Dissertation Defense

Intelligent Management of Inter-Thread Synchronization Dependencies for Concurrent Programs

Hyoun Kyu Cho

ABSTRACT: Power dissipation limits and design complexity have made the microprocessor industry
less successful in improving the performance of monolithic processors, even though semiconductor
technology continues to scale. Consequently, chip multiprocessors (CMPs) have become a standard
for all ranges of computing from cellular phones to high-performance servers. As sufficient thread
level parallelism (TLP) is necessary to exploit the computational power provided by CMPs, most
performance-aware programmers need to parallelize their programs.
For shared memory multi-threaded programs, synchronization mechanisms such as mutexes, barriers,
and condition variables, are used to enforce the threads to interact with each other in the way the
programmers intended. However, employing synchronization operations in both correct and efficient
ways at the same time is extremely difficult, and there have been trade-offs between programmability
and efficiency of using synchronizations.
This thesis proposes a collection of works that increase the programmability and efficiency of
concurrent programs by intelligently managing the synchronization operations. First, we focus on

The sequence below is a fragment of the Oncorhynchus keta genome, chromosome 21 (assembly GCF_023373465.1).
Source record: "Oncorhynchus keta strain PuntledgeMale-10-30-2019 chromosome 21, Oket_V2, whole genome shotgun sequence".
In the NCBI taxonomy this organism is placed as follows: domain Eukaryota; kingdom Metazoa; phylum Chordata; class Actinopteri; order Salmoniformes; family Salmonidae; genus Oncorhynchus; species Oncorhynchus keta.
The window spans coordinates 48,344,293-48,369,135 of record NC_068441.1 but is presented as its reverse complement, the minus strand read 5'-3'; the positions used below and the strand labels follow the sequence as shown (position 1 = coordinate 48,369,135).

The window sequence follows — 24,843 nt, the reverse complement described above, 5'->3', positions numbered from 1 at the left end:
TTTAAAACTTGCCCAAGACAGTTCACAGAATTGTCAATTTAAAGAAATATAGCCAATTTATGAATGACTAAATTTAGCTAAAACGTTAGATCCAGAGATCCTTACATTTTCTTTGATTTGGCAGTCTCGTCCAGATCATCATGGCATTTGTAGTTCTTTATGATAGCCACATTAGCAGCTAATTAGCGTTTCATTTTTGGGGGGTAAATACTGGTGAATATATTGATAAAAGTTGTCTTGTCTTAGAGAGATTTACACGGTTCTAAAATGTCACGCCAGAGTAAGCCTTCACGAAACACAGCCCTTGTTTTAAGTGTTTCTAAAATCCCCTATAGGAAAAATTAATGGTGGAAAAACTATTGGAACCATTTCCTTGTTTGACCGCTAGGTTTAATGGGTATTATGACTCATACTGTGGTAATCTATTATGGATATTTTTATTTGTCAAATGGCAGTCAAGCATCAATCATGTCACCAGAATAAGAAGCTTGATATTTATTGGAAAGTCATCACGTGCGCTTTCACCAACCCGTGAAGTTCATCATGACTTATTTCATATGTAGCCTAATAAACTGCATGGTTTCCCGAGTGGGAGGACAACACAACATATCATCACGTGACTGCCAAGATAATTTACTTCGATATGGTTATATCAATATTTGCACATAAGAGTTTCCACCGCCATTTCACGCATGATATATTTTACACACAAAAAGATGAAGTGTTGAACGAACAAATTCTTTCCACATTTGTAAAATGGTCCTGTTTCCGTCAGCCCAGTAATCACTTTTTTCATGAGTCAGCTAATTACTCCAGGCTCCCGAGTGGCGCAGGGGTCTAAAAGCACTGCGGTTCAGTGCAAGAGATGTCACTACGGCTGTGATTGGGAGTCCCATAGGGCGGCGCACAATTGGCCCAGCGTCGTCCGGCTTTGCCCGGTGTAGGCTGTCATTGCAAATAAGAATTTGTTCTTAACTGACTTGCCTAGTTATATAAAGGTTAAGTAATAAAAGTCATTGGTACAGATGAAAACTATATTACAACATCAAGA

mutex locks and unlocks. Many concurrency bug detection tools and automated bug fixers rely
on the precise identification of critical sections guarded by lock/unlock operations. We suggest a
practical lock/unlock pairing mechanism that combines static analysis with dynamic instrumentation
to identify critical sections in POSIX multi-threaded C/C++ programs. Second, we present Dynamic
Core Boosting (DCB) to accelerate critical paths in multi-thread programs. Inter-thread dependencies
through synchronizations form critical paths. These critical paths are major performance bottlenecks
for concurrent programs, and they are exacerbated by workload imbalances in performance
asymmetric CMPs. DCB coordinates its compiler, runtime subsystem, and architecture to mitigates
such performance bottlenecks. Finally, we propose exploiting synchronization operations for better
energy efficiency through dynamic power management.

Sponsored by

Scott Mahlke